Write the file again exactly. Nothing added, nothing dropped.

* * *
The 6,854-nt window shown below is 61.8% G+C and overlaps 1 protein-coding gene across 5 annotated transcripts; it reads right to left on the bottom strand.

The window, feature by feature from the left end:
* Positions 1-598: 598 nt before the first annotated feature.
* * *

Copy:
The 6,854-nt window shown below is 61.8% G+C and overlaps 1 protein-coding gene across 5 annotated transcripts; it reads right to left on the bottom strand.

The window, feature by feature from the left end:
* Positions 1-598: 598 nt before the first annotated feature.